XAI for Predictive Maintenance
Tutorial at ECAI 2023
26th European Conference on
Artificial Intelligence ECAI 2023
Sat, Sep 30, 2023 – Thu, Oct 5, 2023
Joao Gama, University of Porto
Sławomir Nowaczyk, Halmstad University
Sepideh Pashami, Halmstad University
Rita P. Ribeiro, University of Porto
Bruno Veloso, University of Porto
Szymon Bobek, Jagiellonian University
Carlos Ferreira, LIAAD INESC TEC
Explainable Predictive Maintenance (PM) focuses on creating methods that can explain the operation of AI systems within the PM domain. What makes creating the maintenance plans challenging is incorporating the AI output into the human decision-making process and integrating it with human expertise. To make AI helpful and trustworthy means putting fault predictions in a relevant context and making them understandable for the humans involved. It requires explanations that are adapted to the roles and needs of different actors – for example, to lower-level engineers through connection to the blueprints of the technical installation; while using other means for the managers who evaluate the costs of system downtime; or company lawyers assessing the possible liability in the case of safety-threatening failure.
Today, in many industries, various AI systems, often black-box ones, predict failures based on analyzing sensor data. They discover symptoms of imminent issues by capturing anomalies and deviations from typical behavior, often with impressive accuracy. However, PM is part of a broader context. The goal is to identify the most probable causes and act to solve the problem before it escalates. In complex systems, knowing something is wrong (i.e., detecting an anomaly) is not enough; the key is understanding its causes and potential consequences, estimating the remaining useful life, and providing alternatives to mitigate those consequences. However, this often requires complex interactions among several actors in the industrial and decision-making processes. Doing it fully automatically is unrealistic, despite recent impressive progress in AI. This tutorial aims to present current trends and promising research directions within Machine Learning for Predictive Maintenance. In addition, we will present some of the state-of-the-art methodologies in Explainable AI (XAI) relevant to predictive maintenance problems.
Further, we will provide hands-on examples of applying XAI in benchmark datasets. This year the focus will be on explainable predictive maintenance (XPM). We will also discuss future challenges and open issues on this topic. The tutorial will discuss four case studies related to Predictive Maintenance challenges in the Metro operation, Steel factories, and Wind farms.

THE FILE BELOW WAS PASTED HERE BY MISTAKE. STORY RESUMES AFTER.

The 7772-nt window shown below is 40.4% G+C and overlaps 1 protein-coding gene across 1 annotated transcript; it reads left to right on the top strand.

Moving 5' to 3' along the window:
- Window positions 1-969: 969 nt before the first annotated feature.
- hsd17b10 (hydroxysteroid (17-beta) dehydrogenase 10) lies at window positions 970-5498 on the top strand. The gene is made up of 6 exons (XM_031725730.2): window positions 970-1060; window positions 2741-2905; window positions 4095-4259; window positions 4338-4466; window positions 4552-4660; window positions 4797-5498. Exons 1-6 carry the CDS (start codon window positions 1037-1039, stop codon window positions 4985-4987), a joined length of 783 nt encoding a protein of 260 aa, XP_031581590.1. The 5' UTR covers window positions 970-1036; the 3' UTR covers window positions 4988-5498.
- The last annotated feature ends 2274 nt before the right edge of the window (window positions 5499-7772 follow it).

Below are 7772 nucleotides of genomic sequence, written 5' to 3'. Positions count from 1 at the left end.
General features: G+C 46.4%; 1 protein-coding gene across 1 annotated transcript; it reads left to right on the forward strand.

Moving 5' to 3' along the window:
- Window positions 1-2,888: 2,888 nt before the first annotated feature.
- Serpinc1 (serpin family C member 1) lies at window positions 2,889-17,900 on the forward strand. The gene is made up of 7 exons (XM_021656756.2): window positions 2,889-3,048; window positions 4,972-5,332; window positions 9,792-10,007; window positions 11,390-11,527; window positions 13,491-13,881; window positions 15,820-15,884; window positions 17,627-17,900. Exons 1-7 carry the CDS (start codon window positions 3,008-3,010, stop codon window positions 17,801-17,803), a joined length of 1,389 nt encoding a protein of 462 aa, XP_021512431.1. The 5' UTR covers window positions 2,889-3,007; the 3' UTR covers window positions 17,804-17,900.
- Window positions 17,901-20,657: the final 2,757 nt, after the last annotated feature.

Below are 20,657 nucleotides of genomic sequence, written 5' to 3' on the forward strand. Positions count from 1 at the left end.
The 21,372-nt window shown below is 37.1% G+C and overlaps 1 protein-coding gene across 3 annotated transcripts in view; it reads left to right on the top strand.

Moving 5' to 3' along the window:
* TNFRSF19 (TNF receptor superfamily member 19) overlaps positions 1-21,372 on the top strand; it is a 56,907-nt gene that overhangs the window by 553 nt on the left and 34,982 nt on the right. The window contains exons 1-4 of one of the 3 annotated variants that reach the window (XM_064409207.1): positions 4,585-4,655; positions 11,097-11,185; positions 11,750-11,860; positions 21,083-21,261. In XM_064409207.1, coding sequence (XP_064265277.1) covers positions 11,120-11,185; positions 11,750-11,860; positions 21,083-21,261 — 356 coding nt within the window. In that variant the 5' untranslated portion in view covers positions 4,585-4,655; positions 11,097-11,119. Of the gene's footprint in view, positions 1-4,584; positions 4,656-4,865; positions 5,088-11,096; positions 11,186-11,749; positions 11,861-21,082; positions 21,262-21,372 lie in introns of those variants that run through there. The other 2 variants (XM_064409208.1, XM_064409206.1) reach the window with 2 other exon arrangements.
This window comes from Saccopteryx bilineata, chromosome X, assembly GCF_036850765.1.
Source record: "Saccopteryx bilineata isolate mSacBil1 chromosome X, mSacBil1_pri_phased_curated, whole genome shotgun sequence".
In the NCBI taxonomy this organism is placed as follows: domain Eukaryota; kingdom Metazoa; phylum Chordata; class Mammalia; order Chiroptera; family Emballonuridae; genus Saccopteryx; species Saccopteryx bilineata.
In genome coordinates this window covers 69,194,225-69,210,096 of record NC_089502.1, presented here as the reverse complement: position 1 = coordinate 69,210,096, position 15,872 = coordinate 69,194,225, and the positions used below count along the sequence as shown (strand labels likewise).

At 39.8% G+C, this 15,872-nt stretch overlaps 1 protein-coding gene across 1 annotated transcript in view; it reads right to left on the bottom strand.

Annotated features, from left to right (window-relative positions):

is a Full Professor at the School of Economics, University of Porto, Portugal. He received his PhD in Computer Science from the University of Porto in 2000. He is a EurIA Fellow, IEEE Fellow, Fellow of the Asia-Pacific AI Association, and a member of the board of directors of the LIAAD, a group belonging to INESC TEC. He is ACM Distinguish Speaker. His h-index at Google Scholar is 68. He is an Editor of several top-level Machine Learning and Data Mining journals. He served as Program Chair of ECMLPKDD 2005, DS09, ADMA09, EPIA 2017, DSAA 2017, Conference Chair of IDA 2011, ECMLPKDD 2015, DSAA’2021, and a series of Workshops on KDDS and Knowledge Discovery from Sensor Data with ACM SIGKDD. His main research interests are knowledge discovery from data streams, evolving network data, probabilistic reasoning, and causality. He published more than 300 reviewed papers in journals and major conferences. He has an extensive list of publications in data stream learning.
Center for Applied Intelligent Systems Research, Halmstad University, Sweden. Sławomir is a full professor in Machine Learning and a Research Leader for Embedded and Intelligent Systems environment at the School of Information Technology. He has a PhD degree from Lund University of Technology, Sweden. During the last decade, his research focused on knowledge representation, data mining, and self-organizing systems, especially in large and distributed data streams, including unsupervised modeling. Together with over ten different industrial partners, he was involved, often in leading roles, in close to twenty research projects related to predictive maintenance, diagnostics, and self-monitoring. He is a board member of the Swedish AI Society, served as a reviewer for 15+ journals and 50+ conferences, and has extensive experience in organizing events, for example, the Scandinavian Conference on Artificial Intelligence 2015 in Halmstad or Transparent, Explainable and Affective AI in Medical Systems workshop at AIME 2019. He has co-organized the previous editions of this tutorial, at ECML 2019 and 2020, as well as the relevant special session and summer school at DSAA’2021.